STATE handgun registration and licensing laws make it harder for criminals to get guns. That's the thrust of a federally funded study by the Center for Gun Policy and Research at Johns Hopkins University. But does the combination of these restrictive laws -- in force in only seven states -- actually reduce gun crime or criminal activity? That is the fundamental question unanswered by the two-year study, released as California legislators are poised to add licensing to the state's registration law. Looking at 25 cities in 23 states, including Baltimore and Maryland, the Hopkins researchers tried to examine how state laws can influence gun trafficking.
NEWS
By Del Quentin Wilber and Del Quentin Wilber,SUN STAFF | August 1, 2003
Baltimore Police Commissioner Kevin P. Clark says his strategies are beginning to reduce crime and pointed to a sharp decrease in shootings and an eight-day respite from homicides as evidence the department is heading in the right direction. "It's definitely having the effect we want," Clark said of his strategies. The commissioner joined the force in February pledging to clear open-air drug markets and to drive drug dealers indoors. That tactic is supposed to reduce violence and other crimes.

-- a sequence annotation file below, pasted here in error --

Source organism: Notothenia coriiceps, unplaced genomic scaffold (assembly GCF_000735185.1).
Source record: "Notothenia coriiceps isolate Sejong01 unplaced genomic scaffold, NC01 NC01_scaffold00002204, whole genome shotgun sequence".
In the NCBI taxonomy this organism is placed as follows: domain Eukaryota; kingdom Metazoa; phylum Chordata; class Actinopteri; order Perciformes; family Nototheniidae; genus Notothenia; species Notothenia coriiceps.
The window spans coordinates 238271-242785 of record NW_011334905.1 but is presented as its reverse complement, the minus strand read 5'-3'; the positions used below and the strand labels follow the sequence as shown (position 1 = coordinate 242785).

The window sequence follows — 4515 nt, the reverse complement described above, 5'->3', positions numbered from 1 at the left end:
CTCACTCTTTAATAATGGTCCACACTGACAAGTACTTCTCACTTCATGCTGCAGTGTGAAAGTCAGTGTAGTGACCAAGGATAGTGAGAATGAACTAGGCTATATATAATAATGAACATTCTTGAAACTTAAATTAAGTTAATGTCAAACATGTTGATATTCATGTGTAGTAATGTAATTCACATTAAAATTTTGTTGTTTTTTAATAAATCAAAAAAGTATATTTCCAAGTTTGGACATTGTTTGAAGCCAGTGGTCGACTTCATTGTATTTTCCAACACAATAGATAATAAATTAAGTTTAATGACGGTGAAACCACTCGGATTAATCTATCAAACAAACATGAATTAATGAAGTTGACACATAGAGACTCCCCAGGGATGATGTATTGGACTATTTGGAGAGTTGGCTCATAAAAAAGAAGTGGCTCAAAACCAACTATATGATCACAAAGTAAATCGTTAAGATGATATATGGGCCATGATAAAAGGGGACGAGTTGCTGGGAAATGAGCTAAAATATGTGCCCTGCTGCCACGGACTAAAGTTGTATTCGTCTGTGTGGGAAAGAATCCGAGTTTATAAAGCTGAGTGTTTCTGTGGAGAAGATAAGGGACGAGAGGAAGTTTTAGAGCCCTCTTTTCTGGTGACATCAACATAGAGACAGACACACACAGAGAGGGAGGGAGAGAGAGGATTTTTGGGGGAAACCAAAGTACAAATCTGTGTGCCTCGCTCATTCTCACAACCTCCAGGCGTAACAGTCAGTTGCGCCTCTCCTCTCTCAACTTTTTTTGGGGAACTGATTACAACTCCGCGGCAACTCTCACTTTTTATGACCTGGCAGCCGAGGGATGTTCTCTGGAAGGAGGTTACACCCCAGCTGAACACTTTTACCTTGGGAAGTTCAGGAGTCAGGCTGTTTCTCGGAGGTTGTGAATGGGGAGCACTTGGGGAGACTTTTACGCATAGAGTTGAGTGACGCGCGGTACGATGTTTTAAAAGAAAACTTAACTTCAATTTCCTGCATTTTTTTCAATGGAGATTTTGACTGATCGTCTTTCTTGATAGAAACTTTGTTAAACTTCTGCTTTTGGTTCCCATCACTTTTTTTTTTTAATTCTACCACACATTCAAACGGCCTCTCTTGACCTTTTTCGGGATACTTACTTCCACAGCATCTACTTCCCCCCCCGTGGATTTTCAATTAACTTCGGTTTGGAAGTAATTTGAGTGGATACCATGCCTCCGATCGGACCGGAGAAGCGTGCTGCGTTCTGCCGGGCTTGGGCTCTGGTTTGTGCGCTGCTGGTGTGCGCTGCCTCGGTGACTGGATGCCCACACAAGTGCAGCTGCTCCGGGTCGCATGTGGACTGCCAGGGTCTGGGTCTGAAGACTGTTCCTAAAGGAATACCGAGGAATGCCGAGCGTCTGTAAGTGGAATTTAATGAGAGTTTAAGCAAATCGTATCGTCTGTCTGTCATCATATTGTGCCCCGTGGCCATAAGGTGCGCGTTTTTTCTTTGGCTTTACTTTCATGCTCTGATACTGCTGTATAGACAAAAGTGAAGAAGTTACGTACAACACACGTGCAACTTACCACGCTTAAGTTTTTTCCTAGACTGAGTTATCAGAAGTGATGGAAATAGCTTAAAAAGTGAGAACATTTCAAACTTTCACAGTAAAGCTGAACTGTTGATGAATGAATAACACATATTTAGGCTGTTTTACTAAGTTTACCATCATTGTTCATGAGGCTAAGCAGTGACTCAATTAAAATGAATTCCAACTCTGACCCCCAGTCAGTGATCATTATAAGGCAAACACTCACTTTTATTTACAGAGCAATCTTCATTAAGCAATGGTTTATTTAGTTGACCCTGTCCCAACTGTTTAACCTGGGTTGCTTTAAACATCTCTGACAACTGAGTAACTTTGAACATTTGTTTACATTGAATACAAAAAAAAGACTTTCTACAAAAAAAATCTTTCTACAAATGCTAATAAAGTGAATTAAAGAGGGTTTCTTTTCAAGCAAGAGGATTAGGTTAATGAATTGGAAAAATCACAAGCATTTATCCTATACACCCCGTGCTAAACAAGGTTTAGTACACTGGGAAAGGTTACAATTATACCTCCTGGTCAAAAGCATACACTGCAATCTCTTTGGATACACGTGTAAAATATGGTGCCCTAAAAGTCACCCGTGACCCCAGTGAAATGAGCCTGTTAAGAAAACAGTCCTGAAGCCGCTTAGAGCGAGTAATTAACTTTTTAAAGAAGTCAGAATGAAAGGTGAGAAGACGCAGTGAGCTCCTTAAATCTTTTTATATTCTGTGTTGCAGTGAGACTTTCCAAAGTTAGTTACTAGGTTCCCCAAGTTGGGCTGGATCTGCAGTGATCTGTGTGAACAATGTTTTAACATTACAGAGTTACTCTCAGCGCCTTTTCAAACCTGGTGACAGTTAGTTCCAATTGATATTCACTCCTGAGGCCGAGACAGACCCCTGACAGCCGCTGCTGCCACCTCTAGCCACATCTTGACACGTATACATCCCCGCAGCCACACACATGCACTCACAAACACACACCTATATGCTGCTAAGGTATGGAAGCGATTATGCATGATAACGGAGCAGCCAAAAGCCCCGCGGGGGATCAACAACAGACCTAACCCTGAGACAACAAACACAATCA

NEWS
By Peter Hermann and Peter Hermann,SUN STAFF | January 4, 2000
Two more Baltimore police colonels have announced their retirements, giving the city's new mayor and police commissioner a clean slate from which to remake the force and embark on their ambitious plan to reduce crime and homicides. Cols. Alvin A. Winkler and Robert F. Smith told their staffs Thursday that they will step down Jan. 31. Col. John E. Gavrilis announced his departure last week. The three commanders have 84 years of combined experience. The retirements were made public yesterday, the day Commissioner Ronald L. Daniel took charge of the 3,200-member force.
NEWS
July 21, 1994
Several words were omitted from a letter to the editor by William Banks published Monday.The sentence should have read, "The idea that by giving honest people $107.11 worth of merchandise for antiques or firearms which have been sitting in closets for 30 years, 7-Eleven will reduce crime, is hilarious."+ The Sun regrets the errors.
NEWS
November 3, 1994
Republican Roscoe G. Bartlett's stand on some issues of the 1994 6th District congressional race.* Crime: Stiffer sentences for violent criminals. Make inmates serve entire sentences. Reduce crime by getting repeat criminals off the street. Remove appeals on death penalty cases.* Health care reform: Reform proposals must encourage competition and make consumers careful shoppers. Get away from third-party payer system. Address problem of losing benefits when people switch jobs. Have employee, not employer, own coverage.